BALTIMORE, May 21 /PRNewswire/ -- Alba Therapeutics Corporation announced today that data from its Phase IIa clinical trial were presented in the Clinical Advances in Celiac Disease session at the Digestive Disease Week (DDW) meeting in San Diego, California. Results of the randomized, double- blind, placebo controlled study of larazotide acetate for the prevention of celiac disease reactivation by gluten challenge in celiac subjects in remission(1) were presented by Daniel Leffler, MD from Beth Israel Deaconess Medical Center at the DDW today.
Celiac disease affects approximately 1% of individuals in the United States and Europe or approximately 6.5 million individuals. The only accepted therapy for the disease is a strict gluten-free diet; however, the response to therapy is poor or incomplete in up to 30% of patients. Dietary non-adherence is the chief cause of persistent or recurrent symptoms(2). Over time, 30-50% of individuals are unable to maintain a strict gluten-free diet. Additionally, a gluten-free diet fails to induce clinical or histological improvement in 7-30% of celiac patients and such a lack of response should trigger a systematic evaluation(3). These facts suggest that there is a need for therapeutic modalities beyond dietary modification.
Alba's study, the first Phase IIa trial in celiac disease and the first
to assess dosing requirements for larazotide acetate, was designed to
evaluate the safety, tolerability and efficacy of multiple doses of
larazotide acetate in celiac disease subjects during a 2 week gluten
challenge. The randomized, double-blind, placebo-controlled clinical trial
enrolled 86 patients who had a confirmed biopsy diagnosis for celiac
disease and were in compliance with a gluten-free diet for at least six
months prior to enrollment as demonstrated by a negative serology test of
anti-transglutaminase (tTG). Patients were randomized into seven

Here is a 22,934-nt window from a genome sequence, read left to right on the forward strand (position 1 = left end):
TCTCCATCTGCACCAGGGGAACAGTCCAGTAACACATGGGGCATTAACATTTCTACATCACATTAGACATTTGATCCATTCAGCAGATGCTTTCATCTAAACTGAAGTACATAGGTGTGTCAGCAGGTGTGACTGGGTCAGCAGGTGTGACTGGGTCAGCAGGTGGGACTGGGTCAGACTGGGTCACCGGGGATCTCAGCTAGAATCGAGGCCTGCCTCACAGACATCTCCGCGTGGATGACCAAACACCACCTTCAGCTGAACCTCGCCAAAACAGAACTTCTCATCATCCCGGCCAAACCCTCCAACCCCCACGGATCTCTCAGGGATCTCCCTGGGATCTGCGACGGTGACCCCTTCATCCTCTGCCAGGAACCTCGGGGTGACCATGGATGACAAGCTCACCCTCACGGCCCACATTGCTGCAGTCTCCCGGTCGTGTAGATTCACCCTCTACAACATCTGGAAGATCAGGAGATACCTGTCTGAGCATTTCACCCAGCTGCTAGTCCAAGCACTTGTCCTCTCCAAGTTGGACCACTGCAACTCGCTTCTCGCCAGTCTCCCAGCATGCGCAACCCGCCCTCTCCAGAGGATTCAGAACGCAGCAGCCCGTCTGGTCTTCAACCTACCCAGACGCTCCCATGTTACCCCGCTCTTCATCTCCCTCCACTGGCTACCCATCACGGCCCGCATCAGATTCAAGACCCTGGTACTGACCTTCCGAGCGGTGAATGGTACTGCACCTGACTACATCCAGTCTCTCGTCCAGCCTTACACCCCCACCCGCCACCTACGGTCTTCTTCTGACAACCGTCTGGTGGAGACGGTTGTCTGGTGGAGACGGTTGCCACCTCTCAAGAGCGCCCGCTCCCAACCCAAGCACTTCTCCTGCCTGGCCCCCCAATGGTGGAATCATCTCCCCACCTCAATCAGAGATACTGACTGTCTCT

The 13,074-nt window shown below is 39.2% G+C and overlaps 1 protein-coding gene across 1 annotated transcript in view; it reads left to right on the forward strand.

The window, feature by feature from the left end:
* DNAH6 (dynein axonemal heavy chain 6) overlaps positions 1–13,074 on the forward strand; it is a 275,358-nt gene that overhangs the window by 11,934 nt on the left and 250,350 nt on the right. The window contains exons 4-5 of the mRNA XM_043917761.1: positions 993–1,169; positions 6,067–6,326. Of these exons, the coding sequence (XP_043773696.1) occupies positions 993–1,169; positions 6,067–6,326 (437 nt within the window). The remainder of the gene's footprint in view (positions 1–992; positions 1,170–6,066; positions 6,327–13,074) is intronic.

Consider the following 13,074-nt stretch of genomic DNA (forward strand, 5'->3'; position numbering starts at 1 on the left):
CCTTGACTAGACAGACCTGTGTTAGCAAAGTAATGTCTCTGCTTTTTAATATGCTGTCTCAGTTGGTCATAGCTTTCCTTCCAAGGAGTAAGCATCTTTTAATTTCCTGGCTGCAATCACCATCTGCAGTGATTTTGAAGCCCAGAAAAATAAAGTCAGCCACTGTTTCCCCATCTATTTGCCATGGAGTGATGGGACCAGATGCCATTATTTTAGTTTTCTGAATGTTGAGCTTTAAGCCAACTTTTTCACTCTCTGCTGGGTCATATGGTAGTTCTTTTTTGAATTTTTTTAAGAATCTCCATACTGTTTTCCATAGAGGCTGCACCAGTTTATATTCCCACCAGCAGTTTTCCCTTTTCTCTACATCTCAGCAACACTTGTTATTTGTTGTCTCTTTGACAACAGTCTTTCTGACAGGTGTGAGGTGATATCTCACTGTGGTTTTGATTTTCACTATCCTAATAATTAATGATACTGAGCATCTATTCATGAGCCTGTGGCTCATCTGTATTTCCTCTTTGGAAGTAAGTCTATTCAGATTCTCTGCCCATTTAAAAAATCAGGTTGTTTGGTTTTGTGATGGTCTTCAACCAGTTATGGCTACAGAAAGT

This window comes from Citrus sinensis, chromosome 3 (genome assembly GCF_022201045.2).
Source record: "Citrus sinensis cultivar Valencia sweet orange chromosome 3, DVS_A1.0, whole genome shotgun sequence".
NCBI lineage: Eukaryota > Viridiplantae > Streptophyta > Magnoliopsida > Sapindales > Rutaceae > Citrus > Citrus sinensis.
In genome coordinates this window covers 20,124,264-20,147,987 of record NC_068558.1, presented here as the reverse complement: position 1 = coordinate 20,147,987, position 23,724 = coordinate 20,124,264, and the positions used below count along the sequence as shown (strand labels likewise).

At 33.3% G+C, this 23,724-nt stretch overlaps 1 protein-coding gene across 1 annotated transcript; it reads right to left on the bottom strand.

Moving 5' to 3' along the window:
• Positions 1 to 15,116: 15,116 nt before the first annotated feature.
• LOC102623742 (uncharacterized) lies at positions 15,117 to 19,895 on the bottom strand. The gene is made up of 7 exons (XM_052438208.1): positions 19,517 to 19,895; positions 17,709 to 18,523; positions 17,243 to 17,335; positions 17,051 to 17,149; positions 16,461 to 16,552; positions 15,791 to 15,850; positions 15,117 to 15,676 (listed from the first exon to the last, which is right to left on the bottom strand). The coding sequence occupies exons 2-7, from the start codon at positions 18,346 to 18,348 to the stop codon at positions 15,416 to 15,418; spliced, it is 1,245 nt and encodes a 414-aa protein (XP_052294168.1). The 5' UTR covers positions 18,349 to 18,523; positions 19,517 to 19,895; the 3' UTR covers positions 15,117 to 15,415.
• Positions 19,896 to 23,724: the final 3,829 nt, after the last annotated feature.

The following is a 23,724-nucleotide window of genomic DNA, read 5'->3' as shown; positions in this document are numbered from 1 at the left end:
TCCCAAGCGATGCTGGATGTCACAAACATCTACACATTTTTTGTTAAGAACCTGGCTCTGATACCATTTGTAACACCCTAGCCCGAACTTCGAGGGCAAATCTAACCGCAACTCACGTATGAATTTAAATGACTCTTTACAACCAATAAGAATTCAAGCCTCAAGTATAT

drug-treated and placebo groups and challenged three times a day with
gluten or gluten placebo during a 14 day period. Four doses of the oral
formulation of larazotide acetate, all less than 10 mg, were given prior to
each gluten challenge. Study endpoints included intestinal permeability
(IP), measured as lactulose-mannitol ratio (LAMA), as well as patient signs
and symptoms and outcomes, measured by the Gastrointestinal Symptoms Rating
Scale (GSRS; validated in several gastrointestinal diseases) and the
Psychological General Well-Being Index (PGWBI).
* In the primary study outcome, the prevention of increase in LAMA ratio
from Day 0 to Day 14, the treatment groups showed a dose dependent
protection from increase in intestinal permeability as measured by LAMA
ratio versus placebo, however the difference was not statistically
* In the highest dose active treatment groups of 4 and 8 mg, the LAMA
ratio did not increase after gluten exposure when compared with placebo
* Post-hoc analysis of change in LAMA ratio from Day 7 to Day 21 showed
dose dependent prevention of increase in LAMA across the 4 and 8 mg
* Changes in PGWBI scores and anti-tTG titers were not significant over
the time course of this study
* An unexpected enrollment effect resulted in a fall in intestinal
permeability from Day 0 to Day 7 across all groups suggesting the need
for a run-in period
* Larazotide acetate conferred protection from gastrointestinal symptoms
as measured by the GSRS as well as from expected signs and symptoms of
* Follow-up studies of longer duration are currently ongoing
* There was no difference in rate of adverse events between Placebo and
Active Drug Groups (46% vs. 55%)
* No Serious Adverse Events (SAEs) were reported
* Headache was the most common AE (reported by 17/86 subjects), with no
differences among the active drug group and the placebo group
* Plasma levels of larazotide acetate were below the limits of
quantification (0.5 ng/ml) in all groups at days 0, 7 and 14
"Although the primary study outcome was not statistically significant, a great deal was learned about the potential effects of larazotide acetate and the secondary outcome data is very positive. Further, important new information was gained about the best way to run a celiac disease clinical trial. This trial marks the beginning of a new era in celiac therapeutics where modalities beyond diet alone have the ability to improve the lives of our patients," stated Daniel Leffler, MD a gastroenterologist from Beth Israel Deaconess Medical Center.